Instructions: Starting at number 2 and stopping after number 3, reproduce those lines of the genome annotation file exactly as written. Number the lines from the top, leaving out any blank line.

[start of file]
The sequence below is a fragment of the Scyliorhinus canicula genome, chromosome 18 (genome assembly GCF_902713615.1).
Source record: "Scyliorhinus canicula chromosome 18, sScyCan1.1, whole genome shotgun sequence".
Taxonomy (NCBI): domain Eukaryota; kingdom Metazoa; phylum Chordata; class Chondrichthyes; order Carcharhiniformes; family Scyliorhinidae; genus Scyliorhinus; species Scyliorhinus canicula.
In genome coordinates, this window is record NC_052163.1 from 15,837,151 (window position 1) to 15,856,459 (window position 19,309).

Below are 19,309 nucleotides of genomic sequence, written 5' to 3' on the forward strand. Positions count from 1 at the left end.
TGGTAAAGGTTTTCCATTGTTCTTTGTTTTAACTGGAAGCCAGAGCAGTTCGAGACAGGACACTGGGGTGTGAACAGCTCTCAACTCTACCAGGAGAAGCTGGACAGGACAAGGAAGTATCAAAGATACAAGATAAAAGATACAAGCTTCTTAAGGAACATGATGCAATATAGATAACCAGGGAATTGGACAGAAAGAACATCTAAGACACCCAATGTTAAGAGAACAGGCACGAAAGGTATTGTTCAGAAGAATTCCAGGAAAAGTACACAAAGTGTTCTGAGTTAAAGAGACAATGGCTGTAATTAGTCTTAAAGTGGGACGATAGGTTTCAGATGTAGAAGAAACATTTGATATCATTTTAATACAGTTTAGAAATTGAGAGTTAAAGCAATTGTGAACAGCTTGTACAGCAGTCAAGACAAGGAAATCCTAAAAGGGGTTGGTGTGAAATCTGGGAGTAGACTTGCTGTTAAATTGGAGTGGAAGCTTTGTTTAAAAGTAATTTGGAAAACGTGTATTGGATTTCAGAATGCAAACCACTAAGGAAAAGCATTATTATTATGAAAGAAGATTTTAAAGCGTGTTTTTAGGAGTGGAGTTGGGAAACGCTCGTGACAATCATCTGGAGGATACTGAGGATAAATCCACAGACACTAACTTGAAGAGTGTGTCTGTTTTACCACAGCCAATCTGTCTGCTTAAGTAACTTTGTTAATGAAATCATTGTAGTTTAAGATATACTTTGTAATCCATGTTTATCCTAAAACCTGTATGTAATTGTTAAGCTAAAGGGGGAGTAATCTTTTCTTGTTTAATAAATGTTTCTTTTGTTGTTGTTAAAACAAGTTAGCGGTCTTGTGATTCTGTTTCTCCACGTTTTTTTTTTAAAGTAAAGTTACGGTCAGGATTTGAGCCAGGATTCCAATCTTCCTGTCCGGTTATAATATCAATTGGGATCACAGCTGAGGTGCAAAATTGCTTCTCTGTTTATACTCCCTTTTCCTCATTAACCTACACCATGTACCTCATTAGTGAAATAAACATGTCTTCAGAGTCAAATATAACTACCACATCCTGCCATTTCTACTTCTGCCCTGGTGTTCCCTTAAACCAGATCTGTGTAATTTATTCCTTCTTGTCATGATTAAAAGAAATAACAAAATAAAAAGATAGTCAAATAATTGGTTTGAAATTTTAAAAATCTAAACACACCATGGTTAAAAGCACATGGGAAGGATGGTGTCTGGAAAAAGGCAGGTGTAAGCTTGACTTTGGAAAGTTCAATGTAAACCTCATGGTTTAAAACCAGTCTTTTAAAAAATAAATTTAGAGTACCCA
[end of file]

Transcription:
Source record: "Scyliorhinus canicula chromosome 18, sScyCan1.1, whole genome shotgun sequence".
Taxonomy (NCBI): domain Eukaryota; kingdom Metazoa; phylum Chordata; class Chondrichthyes; order Carcharhiniformes; family Scyliorhinidae; genus Scyliorhinus; species Scyliorhinus canicula.